morning routines

The Ticket

The morning routines take about an hour and when finished, they give themselves a “ticket” (like I mentioned earlier, which is simply a piece of cardstock paper stored in our family contributions chart).

With tickets, they can earn items from our treasure box or redeem video game time (otherwise they don’t get to play games). Yup! That’s just how it works in our home.

And even the teenager finds goodies in the treasure box like

  • candy
  • playing cards
  • cool study pens
  • gum
  • app of choice (under a certain value)
  • pranks

In our home, video games are a privilege and I don’t mind making them work a little for them. When they do play games, which is not daily, the idea of using leverage excites me!  Don’t let your child grow up feeling entitled.

Bring it up a Notch with an Evening Routine

morning routines

Our evening routine consists of less tasks and doesn’t get done every day. Laminating the cards onto dark cardstock helps to distinguish them from the morning routine.

  1. Feed pets.
  2. Tidy livingroom and diningroom.
  3. Shower.
  4. Scan bathroom (I’m a huge advocate of “scanning” where they act like “robots” by initiating their “lasers” and scanning floor for wet towels, clothes, hair bands, wads of wet hair, toys, used band-aids or puddles).
  5. Quick tidy bedroom. I can now say that my two oldest do not like a messy room even though they definitely didn’t mind when they were younger. A tidy, organized space is something they create on their own. 
  6. Set the table. This is a good job for my youngest.

Establishing Morning Routines That Sticks

Morning routines can be hectic. But since it’s a daily thing for the next 80 plus years, let’s figure out a way to make it non-hectic. Then you can move on to the next stressful thing in your life and make that non-hectic too.

  1. Prepare the night before. This is why we tidy the house during our evening routines so we can wake up to a clean house. This is also why I try and stick to a meal plan so everyone knows what’s for breakfast and we most likely have the ingredients.
  2. Make sure everyone is getting enough sleep. Don’t let your kids talk you into letting them stay up later. You know best. Kids need much more sleep than adults do.
  3. Make it a routine to go to bed and get up at the same time every day, if possible. Set an alarm out of reach for you and your kids.
  4. Use Alexa or another household alarm, if possible, to keep daily alarms that keep everyone on track. Alexa goes off at 7:00 to wake the kids up and 8:55 to remind us that we have five minutes till school starts.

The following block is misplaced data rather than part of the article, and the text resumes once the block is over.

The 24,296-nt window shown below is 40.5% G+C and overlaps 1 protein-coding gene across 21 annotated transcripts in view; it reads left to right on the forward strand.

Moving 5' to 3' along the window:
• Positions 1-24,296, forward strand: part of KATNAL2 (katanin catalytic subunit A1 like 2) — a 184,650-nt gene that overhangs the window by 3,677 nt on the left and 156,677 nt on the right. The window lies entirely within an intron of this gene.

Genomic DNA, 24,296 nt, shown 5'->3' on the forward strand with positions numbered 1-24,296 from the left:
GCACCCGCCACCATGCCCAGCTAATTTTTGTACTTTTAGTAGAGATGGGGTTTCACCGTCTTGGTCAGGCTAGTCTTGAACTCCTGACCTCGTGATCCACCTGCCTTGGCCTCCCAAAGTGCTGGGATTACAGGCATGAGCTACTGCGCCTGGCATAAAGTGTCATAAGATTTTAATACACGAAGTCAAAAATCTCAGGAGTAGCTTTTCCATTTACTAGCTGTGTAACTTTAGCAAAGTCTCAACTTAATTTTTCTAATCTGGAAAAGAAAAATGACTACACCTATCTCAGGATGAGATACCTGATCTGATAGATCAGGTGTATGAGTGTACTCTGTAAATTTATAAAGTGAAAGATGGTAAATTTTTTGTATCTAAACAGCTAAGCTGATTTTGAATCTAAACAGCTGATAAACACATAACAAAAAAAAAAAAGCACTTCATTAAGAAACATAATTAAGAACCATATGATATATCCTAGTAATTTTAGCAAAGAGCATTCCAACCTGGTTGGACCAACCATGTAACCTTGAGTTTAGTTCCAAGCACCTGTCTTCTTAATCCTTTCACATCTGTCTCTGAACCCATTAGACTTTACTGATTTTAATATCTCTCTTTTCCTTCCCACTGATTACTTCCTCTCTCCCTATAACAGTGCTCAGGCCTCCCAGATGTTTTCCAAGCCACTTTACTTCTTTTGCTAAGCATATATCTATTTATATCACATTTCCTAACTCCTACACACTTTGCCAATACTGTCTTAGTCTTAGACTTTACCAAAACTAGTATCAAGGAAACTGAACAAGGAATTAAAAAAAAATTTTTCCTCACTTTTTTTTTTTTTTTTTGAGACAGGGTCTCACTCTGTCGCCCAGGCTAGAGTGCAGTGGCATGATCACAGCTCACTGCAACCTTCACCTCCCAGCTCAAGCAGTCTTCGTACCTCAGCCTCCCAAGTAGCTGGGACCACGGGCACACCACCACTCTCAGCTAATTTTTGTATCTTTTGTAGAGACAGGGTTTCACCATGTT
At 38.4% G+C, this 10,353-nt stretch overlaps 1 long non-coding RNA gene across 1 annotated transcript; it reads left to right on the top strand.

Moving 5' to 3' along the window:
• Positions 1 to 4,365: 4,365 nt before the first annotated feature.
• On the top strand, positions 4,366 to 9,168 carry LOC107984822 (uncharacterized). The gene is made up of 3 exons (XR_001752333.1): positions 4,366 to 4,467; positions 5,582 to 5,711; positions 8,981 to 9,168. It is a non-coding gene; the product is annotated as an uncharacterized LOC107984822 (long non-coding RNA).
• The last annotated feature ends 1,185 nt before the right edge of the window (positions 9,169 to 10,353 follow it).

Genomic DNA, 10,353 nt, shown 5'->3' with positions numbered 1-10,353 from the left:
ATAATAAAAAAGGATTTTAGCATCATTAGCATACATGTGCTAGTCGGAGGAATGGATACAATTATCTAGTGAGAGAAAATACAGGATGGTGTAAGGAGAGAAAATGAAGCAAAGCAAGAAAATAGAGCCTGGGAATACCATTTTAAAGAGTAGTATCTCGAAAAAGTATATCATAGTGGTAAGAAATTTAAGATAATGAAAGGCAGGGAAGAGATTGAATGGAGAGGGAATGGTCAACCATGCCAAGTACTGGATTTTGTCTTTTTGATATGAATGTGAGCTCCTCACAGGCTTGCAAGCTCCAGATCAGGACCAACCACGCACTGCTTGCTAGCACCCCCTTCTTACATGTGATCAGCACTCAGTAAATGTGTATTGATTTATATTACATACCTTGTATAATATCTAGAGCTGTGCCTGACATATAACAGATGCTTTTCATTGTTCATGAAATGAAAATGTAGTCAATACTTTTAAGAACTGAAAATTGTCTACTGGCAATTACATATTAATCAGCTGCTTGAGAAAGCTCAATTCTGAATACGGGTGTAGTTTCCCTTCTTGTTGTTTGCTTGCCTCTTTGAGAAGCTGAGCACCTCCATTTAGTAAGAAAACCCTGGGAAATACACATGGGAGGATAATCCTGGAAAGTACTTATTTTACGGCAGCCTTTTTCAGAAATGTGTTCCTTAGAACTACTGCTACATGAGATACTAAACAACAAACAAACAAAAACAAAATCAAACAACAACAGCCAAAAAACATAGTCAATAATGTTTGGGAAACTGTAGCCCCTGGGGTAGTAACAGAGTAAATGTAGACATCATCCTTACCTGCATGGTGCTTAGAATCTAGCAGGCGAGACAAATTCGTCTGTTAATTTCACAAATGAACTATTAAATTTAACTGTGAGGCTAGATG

5. Download my Magical Morning Routine guide and printable cards and stick them in a central location.
  6. Have a family meeting and communicate this new routine you’re bestowing upon them. Let them know your expectations. My printable guide (linked above) goes through all this stuff.
  7. If you’re in the habit of reminding your kids to do stuff, here’s where you work on breaking a bad habit. And if you find yourself also doing things for your kids because it’s faster, stop. Treat your child with dignity and if they are old enough to do the thing on their own, be patient, and let them.
  8. Keep the morning routine cards in a specific order and stress that they must complete them in order because they build on each other, in a way. Do the bedroom tasks first, then the common area tasks, then breakfast stuff, and then bathroom stuff.
  9. Be encouraging and calm. This routine is meant to be fairly pleasant. Don’t react to their disagreeable attitude if they have one. Make sure you don’t create a power struggle by having high expectations and a demanding attitude.
  10. Use the “when and then” approach. Find something your child looks forward to and then tell them, “When you’re done with your morning routine, then you may….” My guide goes into this too.
  11. PRO TIP: Get up before your kids do! I can’t express how important this is. Another lifetime ago, I got up with or even after my kids. I wasn’t focused on a plan or goals. Now that I get up hours before my kids, I can put on my own “oxygen mask” first so I can be more present and at peace when I put theirs on.

3-Step Action Plan for Intentional Parents

  1. Begin with the end in mind. Do you desire that your kids wake up with a morning routine that serves their bodies, hearts, and minds for the rest of their lives? Do you want them to learn time-management, discipline, and consistency while they’re young and set them up to be successful adults?
  2. Commit to making this a routine in all your lives. Set yourself up for success by making a plan, creating the cards, setting up rewards and consequences, if necessary, and following through.
  3. Don’t stop. Don’t give up. We all know how difficult it can be to set up a new routine. No one is used to it. People need reminders. They get frustrated and create power struggles. But it doesn’t need to and won’t stay like this. They’ll realize the blessing of a morning routine just as my two oldest do. It will become their new norm. I promise!

After sticking to our morning routine for over 5 years, my two oldest do their routine like clockwork and without resistance. It was worth the time and effort.

My youngest doesn’t get the benefits just yet, and I do have to remind him it’s a “morning routine” day and he will try and get out of it, but he’s on the right path.

Friend! Are you excited about instilling morning routines for you and your kids? Let me know how it goes! Tell me your thoughts. What works for you and doesn’t work? Leave your comments below. I’d love to hear from you.